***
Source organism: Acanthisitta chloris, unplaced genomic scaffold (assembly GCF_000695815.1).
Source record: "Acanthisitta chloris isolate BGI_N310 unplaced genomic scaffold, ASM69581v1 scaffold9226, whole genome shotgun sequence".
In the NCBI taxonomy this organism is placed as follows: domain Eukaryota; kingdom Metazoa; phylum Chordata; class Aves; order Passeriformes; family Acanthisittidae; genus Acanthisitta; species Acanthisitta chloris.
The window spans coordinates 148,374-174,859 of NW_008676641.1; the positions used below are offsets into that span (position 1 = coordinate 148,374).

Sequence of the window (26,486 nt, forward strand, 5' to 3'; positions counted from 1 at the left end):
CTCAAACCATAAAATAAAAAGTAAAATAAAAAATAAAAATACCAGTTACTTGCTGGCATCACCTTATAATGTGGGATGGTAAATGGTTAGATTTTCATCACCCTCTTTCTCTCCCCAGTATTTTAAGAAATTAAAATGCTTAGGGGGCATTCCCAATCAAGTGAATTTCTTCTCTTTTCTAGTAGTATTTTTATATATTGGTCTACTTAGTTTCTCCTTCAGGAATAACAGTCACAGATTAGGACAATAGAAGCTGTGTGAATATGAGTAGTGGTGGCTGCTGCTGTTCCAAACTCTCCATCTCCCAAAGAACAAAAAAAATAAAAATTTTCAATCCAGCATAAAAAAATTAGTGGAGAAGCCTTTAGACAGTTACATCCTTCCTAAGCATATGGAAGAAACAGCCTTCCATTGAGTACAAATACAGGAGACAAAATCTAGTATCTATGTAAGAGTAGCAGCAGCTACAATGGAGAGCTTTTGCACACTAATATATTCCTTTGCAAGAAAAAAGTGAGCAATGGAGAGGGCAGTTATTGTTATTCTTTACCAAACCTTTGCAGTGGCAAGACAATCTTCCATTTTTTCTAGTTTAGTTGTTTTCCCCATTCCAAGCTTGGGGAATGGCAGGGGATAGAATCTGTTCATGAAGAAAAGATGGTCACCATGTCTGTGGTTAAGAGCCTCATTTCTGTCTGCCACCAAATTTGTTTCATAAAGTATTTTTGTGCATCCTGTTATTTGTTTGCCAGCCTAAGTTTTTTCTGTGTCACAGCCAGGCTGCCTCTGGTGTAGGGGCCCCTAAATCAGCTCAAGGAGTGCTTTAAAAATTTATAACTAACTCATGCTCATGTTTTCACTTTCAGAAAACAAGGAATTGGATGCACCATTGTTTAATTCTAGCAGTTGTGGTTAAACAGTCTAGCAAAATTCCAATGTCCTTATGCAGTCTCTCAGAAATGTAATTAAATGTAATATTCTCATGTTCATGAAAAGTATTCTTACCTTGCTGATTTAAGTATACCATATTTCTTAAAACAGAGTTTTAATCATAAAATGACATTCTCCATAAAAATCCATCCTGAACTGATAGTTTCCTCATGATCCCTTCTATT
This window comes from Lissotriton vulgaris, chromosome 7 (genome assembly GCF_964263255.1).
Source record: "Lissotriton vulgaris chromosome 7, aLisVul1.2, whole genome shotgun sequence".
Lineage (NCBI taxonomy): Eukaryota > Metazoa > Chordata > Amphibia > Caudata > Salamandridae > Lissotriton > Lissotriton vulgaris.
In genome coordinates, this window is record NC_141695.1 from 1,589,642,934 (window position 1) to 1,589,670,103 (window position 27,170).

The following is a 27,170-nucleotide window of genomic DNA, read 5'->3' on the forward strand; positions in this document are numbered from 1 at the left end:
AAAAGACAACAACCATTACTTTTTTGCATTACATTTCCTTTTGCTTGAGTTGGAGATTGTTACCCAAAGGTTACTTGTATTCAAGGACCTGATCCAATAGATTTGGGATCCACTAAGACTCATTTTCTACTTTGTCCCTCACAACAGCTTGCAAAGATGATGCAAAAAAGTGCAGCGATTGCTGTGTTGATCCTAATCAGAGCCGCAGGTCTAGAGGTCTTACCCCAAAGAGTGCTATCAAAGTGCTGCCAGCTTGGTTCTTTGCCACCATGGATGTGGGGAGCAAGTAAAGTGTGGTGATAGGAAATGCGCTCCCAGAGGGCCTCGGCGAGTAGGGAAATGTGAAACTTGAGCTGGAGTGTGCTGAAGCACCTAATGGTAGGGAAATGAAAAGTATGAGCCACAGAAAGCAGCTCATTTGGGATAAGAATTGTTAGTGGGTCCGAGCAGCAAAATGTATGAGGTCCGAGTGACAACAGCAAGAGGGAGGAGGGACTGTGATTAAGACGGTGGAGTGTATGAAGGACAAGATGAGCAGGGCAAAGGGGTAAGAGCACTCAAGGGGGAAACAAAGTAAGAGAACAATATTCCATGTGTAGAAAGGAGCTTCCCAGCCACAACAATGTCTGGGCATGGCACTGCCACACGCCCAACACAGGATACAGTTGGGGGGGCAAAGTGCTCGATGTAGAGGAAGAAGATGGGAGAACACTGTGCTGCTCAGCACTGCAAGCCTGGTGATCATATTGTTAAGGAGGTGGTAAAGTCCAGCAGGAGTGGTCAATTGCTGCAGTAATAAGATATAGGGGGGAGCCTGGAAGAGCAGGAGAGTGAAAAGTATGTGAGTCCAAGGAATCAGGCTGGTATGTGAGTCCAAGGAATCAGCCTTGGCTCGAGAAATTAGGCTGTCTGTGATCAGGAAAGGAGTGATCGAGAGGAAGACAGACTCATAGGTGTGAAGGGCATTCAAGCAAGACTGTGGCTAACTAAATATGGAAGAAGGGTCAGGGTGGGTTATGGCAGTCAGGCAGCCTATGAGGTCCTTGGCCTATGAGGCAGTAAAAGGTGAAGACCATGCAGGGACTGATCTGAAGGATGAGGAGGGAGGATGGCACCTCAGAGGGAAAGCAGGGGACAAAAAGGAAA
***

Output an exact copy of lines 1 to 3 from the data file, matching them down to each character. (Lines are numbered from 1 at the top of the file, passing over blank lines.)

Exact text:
Source organism: Acanthisitta chloris, unplaced genomic scaffold (assembly GCF_000695815.1).
Source record: "Acanthisitta chloris isolate BGI_N310 unplaced genomic scaffold, ASM69581v1 scaffold9226, whole genome shotgun sequence".
In the NCBI taxonomy this organism is placed as follows: domain Eukaryota; kingdom Metazoa; phylum Chordata; class Aves; order Passeriformes; family Acanthisittidae; genus Acanthisitta; species Acanthisitta chloris.